“Keeping Kids Safe: Who is a Stranger?”

Parents increase their ability to keep their children safe when they understand more about the real threats their children face. Predators, anyone who preys on our most precious and vulnerable children, are real threats to any child.

Understanding who these predators are and how to teach your kids the most basic skills to prevent being caught by them, is a great prevention safety technique. It's part of teaching your children how to keep themselves safe.

First, a predator is anyone that preys on innocent children. Bullies at school are kids that prey on other kids. Drug dealers are predators that approach kids with, “Want to make some money?” and hook kids on drugs. Gangs prey on kids with promises of status and self-esteem while engaging in anti-social and criminal behavior. Sexual predators seek out children they can sexually abuse.

Second, regardless of the type of abuse, predators are very difficult, even for us, child safety experts, “to prevent.” They are cunning, driven and devious individuals. They are also difficult for most of us to recognize.

Frankly, you really can't. If there is one message for you to understand, it is this one: predators look like everybody else.

They look like your neighbors.
They look like the people at the grocery store.
They look like everyday, normal individuals.
They look like you and me.


Talk to your children. Explain to them what a stranger is without getting them afraid or intimidated. Explain to them the importance of staying focused and confident even if they feel afraid.

We believe the best way to stop predators is to focus on the potential victims: kids. If we arm kids with skills to keep themselves safe they can prevent any predator from “catching” them.

A great first step is to teach your child to be safe from ANY stranger. Teach them, “A Stranger Is Simply Someone Your Don't Know Very Well.” Knowing someone very well means they've been in your home, you've shared a meal or two with them, you know their family, you know where they live and if they have a dog or pet.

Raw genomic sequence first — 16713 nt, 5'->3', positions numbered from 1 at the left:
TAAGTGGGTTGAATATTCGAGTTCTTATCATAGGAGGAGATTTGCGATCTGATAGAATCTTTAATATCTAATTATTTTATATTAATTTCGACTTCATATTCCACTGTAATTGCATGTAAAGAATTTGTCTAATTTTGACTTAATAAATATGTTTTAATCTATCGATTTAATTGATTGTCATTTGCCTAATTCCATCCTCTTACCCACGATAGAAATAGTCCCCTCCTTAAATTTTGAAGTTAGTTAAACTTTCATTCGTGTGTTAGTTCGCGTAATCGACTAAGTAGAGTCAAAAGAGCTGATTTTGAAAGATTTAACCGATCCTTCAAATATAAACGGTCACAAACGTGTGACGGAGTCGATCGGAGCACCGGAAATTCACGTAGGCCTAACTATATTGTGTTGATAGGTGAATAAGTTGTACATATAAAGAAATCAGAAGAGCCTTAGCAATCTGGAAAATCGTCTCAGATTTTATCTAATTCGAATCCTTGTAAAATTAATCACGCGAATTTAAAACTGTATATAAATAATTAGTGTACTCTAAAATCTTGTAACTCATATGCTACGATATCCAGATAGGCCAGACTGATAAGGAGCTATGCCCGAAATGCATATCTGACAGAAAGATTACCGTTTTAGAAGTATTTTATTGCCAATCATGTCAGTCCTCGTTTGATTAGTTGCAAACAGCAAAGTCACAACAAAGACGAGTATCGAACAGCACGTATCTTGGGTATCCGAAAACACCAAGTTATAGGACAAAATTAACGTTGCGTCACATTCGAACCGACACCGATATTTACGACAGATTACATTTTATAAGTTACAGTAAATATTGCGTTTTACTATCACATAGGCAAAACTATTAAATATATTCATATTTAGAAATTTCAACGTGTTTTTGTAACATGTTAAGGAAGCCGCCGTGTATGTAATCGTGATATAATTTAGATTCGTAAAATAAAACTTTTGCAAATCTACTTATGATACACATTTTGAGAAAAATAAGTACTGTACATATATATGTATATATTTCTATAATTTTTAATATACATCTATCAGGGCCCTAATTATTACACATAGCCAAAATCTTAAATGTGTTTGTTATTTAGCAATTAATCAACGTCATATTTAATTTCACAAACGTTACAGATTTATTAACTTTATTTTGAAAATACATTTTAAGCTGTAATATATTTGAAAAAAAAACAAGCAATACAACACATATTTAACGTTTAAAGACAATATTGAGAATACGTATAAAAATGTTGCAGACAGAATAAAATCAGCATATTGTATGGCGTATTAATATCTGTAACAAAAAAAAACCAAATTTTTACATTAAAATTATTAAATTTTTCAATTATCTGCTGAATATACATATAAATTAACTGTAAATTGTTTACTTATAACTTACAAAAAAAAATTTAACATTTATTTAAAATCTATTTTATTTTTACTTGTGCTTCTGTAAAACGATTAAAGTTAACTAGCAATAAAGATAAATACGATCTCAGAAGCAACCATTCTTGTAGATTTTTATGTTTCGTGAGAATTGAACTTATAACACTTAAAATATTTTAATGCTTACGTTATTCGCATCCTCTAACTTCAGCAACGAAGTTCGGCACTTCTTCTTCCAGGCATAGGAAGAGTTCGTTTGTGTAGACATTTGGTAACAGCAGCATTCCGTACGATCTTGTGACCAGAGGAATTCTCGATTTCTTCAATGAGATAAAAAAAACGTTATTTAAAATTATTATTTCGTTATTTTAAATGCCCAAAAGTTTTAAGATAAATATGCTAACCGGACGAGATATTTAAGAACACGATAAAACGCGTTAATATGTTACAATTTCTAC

You're neighbor you casually say “Hi!” to, is a stranger. The check out clerk at the store you had a happy chat with today is a stranger. The older teen at the playground approaching your child with, “Hey, Kid!” is a stranger. Even the school bus driver can be a stranger.

It is not about who is a good stranger or bad stranger. This is too confusing for kids to understand and think through, especially at younger ages. Keep it simple, such as, a stranger is simply, “Someone You Don't Know Very Well.”

Next, teach your child to keep a safe distance from a stranger. This is mostly one-on-one or in very small groups. Yes, your child's teacher at school can be a stranger to them but in the large groups there is more safety. It's the one-on-one child-to-stranger situation that you want to prevent.

Finally, if a stranger insists your child go with them, or your child finds themselves close to or one-on-one with a stranger, teach them to leave the situation IMMEDIATELY and find a trusted adult.

A Great Example...

A gentlemen took his family to a famous theme park this summer. While the family was buying a cool, afternoon drink, their 10 year old son was approached by a teen in the back of the line asking, “Hey, kid, would you like to make some money?” He responded with a firm and loud, “NO!” and immediately ran forwards to tell his Dad what happened. Of course, the teen disappeared, but this is exactly what should happen.

Knowing who a stranger is, is a very simple yet effective first step in child safety from all types of child predators. Being approached by a stranger can occur out in your yard or at school or the mall. And, a child's response should be the same whether its a good stranger asking for directions to the hospital or a predator looking to lure them into their car.

Dealing with threats from child predators is a very complex problem. But a series of steps and techniques that arm your child with an ability to stay one step in front of them will keep them safer today than yesterday. Understanding who a stranger is, is one of those simple first steps.

Safety from strangers is a topic that almost all children have heard about repeatedly. However, most children have also never had an opportunity to practice what to do when in a negative situation with a stranger. Practice the techniques your child should use through role-playing games.

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